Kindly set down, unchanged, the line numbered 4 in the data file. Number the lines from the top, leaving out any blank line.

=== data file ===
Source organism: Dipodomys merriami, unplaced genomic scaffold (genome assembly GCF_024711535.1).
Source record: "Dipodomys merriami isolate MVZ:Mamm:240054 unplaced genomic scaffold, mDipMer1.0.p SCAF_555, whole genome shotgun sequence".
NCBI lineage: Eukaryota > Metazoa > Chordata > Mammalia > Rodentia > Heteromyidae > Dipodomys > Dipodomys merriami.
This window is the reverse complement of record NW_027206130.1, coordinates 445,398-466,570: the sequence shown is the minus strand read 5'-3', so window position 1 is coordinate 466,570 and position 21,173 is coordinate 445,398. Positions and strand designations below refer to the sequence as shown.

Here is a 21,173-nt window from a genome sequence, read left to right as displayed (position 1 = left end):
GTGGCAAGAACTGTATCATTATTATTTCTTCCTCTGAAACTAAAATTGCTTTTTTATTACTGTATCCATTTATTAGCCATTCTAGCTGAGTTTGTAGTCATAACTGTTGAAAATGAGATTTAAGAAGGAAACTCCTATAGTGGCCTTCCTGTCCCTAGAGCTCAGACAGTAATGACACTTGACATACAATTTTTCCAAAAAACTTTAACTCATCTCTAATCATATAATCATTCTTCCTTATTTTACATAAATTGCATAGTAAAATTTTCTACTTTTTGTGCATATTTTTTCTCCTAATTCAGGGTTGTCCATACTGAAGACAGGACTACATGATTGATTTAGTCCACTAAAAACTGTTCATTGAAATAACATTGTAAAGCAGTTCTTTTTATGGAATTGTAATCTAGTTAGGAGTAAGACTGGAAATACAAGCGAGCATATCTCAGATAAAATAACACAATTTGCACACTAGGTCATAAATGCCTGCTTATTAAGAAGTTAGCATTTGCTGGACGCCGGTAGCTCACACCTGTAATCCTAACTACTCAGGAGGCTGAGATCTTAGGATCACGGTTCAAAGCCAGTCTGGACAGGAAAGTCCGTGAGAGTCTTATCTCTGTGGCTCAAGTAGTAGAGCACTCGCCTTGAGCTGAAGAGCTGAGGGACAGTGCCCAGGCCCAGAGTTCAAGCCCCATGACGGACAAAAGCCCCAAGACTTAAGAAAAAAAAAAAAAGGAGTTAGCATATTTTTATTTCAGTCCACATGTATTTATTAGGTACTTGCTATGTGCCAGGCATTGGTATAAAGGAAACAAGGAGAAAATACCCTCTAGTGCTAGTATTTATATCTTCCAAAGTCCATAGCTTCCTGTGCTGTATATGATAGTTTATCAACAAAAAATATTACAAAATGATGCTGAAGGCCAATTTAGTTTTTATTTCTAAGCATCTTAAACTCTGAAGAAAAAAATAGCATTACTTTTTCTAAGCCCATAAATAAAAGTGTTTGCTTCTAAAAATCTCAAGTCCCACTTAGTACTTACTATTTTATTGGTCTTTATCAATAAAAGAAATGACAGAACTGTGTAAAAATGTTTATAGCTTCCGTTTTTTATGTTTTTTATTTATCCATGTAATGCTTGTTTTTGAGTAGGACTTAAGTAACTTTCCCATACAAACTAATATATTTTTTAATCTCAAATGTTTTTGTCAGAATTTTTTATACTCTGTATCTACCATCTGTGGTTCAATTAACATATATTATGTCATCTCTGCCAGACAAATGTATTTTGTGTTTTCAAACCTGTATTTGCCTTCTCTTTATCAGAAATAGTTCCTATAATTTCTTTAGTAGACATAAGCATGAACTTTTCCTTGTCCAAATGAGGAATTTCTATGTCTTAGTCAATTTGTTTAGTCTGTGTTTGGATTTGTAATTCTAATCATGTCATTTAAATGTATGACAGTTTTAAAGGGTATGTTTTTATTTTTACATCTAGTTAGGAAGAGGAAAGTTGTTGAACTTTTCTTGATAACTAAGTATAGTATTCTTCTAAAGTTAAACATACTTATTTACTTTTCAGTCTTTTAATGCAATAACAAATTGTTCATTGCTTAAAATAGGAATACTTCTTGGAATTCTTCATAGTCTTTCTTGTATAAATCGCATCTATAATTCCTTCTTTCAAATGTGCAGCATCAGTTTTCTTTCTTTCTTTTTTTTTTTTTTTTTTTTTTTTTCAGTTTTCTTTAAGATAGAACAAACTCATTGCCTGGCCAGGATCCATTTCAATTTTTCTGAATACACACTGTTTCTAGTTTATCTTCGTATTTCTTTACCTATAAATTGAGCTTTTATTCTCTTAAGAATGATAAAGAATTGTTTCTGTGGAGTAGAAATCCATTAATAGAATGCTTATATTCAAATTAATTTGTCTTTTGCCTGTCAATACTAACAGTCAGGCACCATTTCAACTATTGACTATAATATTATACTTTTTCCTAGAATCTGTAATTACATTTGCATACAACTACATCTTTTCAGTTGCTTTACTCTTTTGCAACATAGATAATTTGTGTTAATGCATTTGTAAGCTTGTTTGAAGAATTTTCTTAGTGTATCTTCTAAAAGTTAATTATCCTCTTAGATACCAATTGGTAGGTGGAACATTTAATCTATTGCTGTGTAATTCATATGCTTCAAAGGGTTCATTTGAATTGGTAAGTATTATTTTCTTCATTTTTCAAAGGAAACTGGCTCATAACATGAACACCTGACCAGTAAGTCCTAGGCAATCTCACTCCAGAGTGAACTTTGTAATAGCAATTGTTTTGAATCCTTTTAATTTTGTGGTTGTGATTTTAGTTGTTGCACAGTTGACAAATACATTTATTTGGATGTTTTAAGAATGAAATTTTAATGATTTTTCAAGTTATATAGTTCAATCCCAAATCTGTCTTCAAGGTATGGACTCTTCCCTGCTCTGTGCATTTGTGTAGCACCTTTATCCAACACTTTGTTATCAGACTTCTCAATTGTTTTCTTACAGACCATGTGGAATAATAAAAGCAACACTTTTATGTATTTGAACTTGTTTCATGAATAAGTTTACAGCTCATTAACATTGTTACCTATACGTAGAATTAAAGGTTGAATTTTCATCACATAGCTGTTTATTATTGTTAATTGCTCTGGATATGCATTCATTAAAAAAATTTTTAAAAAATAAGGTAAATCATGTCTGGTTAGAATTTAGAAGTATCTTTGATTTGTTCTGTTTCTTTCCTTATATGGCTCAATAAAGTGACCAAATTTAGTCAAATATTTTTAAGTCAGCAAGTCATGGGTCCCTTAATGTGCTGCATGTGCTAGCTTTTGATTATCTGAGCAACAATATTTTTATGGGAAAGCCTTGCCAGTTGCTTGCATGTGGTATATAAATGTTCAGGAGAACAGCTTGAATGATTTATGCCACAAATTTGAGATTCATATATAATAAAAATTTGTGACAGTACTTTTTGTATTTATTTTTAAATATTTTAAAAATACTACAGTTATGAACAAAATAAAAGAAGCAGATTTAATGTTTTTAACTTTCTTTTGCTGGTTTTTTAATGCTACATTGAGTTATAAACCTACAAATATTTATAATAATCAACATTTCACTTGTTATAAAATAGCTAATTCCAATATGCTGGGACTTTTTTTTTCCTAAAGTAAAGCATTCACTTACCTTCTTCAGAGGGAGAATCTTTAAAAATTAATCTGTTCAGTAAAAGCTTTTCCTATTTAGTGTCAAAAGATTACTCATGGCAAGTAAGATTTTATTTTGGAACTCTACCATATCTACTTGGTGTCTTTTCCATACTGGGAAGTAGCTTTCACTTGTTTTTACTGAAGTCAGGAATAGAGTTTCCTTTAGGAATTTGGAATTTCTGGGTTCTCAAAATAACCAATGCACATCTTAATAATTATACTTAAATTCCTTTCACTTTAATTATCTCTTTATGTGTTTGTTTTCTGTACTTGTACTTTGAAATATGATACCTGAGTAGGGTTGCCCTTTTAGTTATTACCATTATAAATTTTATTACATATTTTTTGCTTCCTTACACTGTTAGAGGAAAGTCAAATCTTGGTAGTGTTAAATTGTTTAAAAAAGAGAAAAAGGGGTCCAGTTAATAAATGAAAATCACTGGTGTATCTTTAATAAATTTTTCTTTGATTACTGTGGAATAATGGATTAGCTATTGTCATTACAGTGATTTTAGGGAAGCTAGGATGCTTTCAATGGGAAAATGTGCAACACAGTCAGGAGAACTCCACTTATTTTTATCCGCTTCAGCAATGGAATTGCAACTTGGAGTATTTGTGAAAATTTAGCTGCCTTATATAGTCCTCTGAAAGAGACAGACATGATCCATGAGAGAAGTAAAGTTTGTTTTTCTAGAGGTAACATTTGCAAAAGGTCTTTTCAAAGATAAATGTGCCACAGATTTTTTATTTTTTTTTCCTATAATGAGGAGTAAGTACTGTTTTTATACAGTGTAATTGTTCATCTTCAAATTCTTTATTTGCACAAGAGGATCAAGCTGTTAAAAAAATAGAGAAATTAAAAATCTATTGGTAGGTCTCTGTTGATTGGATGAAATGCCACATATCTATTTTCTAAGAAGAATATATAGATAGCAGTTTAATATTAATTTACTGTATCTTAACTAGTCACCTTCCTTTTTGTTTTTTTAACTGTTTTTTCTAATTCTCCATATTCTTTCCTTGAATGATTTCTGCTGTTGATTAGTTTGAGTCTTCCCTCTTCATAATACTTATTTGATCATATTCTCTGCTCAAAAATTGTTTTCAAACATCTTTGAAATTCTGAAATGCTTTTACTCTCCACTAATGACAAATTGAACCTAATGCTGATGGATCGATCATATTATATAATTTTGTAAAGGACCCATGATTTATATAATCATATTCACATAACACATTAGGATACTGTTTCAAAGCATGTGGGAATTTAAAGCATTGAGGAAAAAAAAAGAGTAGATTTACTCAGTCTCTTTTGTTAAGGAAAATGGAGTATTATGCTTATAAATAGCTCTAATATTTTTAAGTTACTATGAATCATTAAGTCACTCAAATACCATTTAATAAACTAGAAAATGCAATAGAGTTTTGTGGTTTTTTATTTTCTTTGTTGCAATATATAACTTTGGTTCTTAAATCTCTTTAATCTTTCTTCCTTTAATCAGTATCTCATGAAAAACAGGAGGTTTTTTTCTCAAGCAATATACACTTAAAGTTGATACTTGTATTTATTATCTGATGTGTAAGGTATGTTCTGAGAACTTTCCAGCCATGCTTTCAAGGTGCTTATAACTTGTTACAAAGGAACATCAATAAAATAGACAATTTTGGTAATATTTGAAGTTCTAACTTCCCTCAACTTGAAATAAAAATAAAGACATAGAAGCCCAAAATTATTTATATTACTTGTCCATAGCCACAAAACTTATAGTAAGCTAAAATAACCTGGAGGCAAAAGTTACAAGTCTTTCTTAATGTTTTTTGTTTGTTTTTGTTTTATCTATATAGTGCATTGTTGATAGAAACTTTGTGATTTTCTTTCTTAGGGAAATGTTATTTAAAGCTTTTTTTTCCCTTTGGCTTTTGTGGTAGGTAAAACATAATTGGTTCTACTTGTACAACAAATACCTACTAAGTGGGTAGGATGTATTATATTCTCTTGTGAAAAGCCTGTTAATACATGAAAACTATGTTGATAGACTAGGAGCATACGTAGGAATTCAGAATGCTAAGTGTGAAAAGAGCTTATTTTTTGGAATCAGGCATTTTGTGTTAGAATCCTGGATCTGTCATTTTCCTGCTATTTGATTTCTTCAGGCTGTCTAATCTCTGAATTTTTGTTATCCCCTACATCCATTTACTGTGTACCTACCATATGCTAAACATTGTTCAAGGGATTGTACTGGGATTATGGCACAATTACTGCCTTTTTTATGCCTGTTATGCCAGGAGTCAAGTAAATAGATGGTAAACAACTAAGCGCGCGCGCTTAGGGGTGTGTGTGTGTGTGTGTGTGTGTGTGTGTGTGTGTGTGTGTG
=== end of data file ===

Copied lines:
This window is the reverse complement of record NW_027206130.1, coordinates 445,398-466,570: the sequence shown is the minus strand read 5'-3', so window position 1 is coordinate 466,570 and position 21,173 is coordinate 445,398. Positions and strand designations below refer to the sequence as shown.